Scripture forbids placing our hope, identity or confidence in money, which is uncertain and easily lost. Paul writes, “as for the rich in this present age, charge them not to be haughty, nor to set their hopes on the uncertainty of riches, but on God” (1 Timothy 6:17). 1 Timothy 6:17 warns us not to become arrogant or rely on our wealth because it is fleeting compared to God. Those who trust in riches will ultimately be disappointed compared to those who trust in the living God (Psalm 52:7, Proverbs 11:28).
6. Pursue Generosity, Not Riches
Rather than pursuing prosperity, we are instructed to pursue generosity. Paul says this very clearly in 1 Timothy 6:18: “They are to do good, to be rich in good works, to be generous and ready to share.” The early church practiced radical giving so that “there was not a needy person among them” (Acts 4:34). Jesus tells us “one’s life does not consist in the abundance of his possessions” (Luke 12:15). Our lives and Resources are given to us to share with and bless others, not solely indulge ourselves. When God blesses our finances, it is often so we can bless others in return.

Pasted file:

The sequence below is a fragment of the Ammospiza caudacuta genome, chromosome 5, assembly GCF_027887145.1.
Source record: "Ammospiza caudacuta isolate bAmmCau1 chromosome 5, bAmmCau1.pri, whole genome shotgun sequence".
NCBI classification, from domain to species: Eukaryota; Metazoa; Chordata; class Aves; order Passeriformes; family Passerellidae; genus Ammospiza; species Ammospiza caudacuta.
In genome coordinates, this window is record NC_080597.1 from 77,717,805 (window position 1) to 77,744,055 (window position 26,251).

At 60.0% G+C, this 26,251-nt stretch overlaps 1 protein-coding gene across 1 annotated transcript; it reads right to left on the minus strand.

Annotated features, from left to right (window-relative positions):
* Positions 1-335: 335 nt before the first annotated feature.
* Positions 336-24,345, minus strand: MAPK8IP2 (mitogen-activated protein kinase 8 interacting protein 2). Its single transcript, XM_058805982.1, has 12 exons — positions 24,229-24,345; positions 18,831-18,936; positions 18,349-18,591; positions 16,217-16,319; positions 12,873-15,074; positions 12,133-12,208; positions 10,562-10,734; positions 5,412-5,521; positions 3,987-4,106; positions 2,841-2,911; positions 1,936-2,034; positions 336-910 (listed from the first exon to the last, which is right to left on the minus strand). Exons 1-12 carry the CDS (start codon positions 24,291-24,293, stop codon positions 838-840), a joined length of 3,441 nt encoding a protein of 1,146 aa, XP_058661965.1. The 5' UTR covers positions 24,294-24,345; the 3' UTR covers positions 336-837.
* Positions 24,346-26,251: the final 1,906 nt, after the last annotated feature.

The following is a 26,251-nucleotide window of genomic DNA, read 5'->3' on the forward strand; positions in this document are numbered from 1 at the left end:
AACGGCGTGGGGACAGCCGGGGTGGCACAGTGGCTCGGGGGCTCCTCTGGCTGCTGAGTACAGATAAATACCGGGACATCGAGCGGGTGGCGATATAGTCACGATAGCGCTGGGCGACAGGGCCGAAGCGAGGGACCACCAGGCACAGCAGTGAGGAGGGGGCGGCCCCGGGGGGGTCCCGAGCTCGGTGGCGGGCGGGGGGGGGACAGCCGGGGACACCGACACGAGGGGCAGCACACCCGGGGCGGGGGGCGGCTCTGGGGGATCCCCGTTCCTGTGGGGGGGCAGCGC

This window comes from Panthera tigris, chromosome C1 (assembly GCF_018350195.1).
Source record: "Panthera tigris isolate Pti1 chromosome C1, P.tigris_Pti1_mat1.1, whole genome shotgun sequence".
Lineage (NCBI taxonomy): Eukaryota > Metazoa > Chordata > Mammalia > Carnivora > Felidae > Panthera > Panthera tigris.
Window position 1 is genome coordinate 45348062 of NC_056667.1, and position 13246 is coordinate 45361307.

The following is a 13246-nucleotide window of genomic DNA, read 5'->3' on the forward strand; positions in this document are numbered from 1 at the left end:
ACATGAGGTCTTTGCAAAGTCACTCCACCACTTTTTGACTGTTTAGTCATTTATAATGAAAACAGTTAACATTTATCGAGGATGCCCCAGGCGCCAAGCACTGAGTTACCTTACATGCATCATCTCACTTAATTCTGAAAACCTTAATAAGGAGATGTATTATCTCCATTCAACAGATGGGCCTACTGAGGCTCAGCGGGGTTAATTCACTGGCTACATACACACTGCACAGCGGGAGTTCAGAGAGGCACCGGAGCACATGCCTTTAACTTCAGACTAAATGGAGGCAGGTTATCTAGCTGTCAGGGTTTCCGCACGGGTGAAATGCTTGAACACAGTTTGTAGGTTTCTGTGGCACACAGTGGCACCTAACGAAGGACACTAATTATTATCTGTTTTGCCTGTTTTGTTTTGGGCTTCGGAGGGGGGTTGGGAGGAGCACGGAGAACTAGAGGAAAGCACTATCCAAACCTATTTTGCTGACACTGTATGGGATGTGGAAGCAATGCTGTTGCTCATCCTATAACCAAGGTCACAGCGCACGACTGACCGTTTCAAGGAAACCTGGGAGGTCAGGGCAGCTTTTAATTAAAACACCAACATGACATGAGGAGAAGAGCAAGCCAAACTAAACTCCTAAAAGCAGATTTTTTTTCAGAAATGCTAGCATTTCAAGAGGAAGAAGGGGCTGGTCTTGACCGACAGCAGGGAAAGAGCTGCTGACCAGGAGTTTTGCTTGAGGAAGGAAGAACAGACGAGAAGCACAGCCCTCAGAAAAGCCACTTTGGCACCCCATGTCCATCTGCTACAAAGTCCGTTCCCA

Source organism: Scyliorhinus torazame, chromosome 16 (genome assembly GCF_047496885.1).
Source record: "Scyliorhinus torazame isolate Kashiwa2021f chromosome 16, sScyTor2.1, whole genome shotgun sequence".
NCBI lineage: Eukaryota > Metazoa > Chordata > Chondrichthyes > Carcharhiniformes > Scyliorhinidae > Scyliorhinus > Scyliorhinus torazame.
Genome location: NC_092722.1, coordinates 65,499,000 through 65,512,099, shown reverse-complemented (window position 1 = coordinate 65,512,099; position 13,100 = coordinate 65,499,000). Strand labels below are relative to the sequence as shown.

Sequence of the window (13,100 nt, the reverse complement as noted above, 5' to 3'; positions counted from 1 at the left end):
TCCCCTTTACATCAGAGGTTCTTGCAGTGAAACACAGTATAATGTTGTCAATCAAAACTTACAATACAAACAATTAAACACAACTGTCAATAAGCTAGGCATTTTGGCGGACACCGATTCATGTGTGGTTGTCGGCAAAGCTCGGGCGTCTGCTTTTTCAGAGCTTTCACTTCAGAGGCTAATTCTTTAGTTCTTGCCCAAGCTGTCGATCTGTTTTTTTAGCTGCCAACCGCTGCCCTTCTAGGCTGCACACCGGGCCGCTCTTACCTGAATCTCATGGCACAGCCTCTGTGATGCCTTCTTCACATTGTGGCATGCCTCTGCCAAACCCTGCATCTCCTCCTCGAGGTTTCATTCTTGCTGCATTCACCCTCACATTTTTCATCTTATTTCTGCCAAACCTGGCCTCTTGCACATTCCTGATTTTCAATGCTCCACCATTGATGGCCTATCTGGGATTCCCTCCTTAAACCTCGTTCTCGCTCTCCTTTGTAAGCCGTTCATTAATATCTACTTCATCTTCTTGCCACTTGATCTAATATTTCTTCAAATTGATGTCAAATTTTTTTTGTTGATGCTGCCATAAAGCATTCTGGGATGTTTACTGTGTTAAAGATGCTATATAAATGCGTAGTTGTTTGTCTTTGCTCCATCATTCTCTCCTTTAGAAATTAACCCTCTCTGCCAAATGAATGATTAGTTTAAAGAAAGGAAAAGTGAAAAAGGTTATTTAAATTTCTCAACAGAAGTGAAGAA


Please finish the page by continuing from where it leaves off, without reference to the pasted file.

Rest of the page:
7. Giving Is Rewarded and Required
While generous giving may seem counterintuitive, Scripture paints it as both a reward and command. “Whoever brings blessing will be enriched, and one who waters will himself be watered.” (Proverbs 11:25). Jesus assures whatever we give to God’s work will be repaid with interest (Luke 6:38, Mark 10:29-30). Paul says “whoever sows sparingly will also reap sparingly, and whoever sows bountifully will also reap bountifully.” (2 Corinthians 9:6). We are even promised that we cannot out-give God! While giving large sums may be nerve-wracking, we can trust God to provide when we obey and bless others.
8. Loving Money Leads to Evil
1 Timothy 6:10 gives a sobering warning: “For the love of money is a root of all kinds of evils.” This doesn’t mean money itself is evil, but loving it and pursuing wealth above all else can open the door to many sins. We see this vividly in Judas Iscariot, who betrayed Jesus not for power or acclaim, but simply “because he was a thief, and having charge of the moneybag he used to help himself” (John 12:6). The love of more and more money led him to ultimate disaster. Scripture urges us to guard our hearts against greed and find contentment in God rather than riches.